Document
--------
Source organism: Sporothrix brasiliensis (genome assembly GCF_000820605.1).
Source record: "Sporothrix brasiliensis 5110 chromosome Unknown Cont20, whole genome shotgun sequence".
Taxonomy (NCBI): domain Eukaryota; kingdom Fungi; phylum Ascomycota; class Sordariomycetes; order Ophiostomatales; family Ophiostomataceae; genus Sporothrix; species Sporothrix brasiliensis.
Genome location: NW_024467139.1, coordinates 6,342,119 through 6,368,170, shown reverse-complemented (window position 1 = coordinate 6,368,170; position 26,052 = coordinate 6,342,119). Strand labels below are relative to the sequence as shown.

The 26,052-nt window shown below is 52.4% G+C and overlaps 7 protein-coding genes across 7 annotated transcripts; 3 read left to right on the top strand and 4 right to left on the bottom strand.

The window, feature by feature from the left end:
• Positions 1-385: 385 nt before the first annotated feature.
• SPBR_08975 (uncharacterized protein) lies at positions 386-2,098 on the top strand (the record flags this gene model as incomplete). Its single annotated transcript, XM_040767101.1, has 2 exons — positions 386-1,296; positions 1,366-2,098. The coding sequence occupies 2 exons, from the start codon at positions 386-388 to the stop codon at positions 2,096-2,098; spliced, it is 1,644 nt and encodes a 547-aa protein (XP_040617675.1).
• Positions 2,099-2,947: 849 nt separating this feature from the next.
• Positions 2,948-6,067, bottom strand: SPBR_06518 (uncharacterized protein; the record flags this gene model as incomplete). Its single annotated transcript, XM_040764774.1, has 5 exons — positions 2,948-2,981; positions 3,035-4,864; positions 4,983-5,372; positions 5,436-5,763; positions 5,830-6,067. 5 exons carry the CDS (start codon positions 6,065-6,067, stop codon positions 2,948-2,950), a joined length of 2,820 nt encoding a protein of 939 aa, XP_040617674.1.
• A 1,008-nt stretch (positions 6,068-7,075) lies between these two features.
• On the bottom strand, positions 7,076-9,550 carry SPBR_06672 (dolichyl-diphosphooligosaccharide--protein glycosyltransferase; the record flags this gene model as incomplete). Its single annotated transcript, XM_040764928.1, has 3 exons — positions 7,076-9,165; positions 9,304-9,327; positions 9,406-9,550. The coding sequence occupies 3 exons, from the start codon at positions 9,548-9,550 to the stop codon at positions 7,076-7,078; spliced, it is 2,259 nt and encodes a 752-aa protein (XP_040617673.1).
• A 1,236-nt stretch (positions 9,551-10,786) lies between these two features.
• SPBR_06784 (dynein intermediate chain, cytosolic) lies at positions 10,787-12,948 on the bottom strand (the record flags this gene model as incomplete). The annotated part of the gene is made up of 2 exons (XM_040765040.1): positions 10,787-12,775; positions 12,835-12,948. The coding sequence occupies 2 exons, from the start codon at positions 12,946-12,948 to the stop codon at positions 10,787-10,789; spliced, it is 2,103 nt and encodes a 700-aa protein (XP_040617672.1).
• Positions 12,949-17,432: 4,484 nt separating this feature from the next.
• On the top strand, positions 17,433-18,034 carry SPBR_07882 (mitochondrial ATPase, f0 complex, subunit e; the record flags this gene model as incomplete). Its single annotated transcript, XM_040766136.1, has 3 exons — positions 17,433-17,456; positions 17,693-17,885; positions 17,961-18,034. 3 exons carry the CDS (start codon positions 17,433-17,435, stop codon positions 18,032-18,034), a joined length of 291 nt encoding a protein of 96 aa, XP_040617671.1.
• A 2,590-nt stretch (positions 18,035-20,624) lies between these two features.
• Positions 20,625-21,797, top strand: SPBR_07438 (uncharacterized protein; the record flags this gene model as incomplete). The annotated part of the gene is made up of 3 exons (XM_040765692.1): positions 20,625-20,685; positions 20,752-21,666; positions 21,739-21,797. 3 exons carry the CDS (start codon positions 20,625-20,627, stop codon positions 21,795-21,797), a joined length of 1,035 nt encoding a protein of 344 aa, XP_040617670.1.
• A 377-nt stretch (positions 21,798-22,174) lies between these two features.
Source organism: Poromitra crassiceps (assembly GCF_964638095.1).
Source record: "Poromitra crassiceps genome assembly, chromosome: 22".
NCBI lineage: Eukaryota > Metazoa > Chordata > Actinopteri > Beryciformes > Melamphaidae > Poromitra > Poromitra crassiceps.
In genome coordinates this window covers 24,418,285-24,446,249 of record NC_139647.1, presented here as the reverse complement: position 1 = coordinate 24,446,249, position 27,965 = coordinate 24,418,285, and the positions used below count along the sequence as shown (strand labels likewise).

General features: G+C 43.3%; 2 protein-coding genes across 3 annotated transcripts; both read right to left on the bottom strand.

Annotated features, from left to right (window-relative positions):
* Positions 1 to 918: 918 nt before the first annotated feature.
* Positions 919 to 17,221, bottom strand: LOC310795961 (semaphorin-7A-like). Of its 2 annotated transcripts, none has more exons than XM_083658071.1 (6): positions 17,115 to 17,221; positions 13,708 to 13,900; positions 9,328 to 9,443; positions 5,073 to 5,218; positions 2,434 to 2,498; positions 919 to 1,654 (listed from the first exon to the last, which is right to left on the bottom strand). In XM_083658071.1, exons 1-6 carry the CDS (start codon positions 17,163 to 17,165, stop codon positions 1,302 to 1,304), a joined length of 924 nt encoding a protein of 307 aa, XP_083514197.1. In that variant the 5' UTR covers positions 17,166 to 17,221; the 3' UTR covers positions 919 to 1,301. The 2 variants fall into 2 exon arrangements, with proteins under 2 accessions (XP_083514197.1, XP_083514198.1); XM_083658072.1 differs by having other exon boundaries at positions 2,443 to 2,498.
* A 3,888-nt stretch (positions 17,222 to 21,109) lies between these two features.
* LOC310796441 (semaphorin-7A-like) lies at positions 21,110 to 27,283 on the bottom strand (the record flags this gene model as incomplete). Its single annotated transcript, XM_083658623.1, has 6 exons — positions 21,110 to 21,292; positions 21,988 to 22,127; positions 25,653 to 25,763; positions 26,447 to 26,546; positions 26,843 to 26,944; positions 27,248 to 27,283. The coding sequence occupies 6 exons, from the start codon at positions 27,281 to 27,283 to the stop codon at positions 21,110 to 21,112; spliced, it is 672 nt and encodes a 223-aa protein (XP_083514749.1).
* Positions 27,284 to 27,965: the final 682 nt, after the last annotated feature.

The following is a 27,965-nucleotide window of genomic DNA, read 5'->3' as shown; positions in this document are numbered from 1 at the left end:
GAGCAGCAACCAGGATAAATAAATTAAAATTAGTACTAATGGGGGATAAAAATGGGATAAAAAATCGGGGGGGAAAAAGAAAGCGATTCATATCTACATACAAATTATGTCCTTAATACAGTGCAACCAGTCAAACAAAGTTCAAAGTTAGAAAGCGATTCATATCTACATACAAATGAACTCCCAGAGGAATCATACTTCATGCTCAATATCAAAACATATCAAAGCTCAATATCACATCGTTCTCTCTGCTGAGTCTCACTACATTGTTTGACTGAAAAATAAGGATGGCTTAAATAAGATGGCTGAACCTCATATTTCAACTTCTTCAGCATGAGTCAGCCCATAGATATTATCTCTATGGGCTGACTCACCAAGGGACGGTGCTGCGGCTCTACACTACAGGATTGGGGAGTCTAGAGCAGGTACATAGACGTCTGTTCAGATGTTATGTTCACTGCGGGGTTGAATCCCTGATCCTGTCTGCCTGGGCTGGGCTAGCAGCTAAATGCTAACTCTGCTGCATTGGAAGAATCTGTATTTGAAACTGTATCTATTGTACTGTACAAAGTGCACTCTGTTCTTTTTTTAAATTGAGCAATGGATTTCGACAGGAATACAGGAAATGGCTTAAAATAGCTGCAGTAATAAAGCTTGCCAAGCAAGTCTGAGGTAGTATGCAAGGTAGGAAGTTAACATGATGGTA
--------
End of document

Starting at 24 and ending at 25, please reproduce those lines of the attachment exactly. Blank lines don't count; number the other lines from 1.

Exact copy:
General features: G+C 43.3%; 2 protein-coding genes across 3 annotated transcripts; both read right to left on the bottom strand.

Annotated features, from left to right (window-relative positions):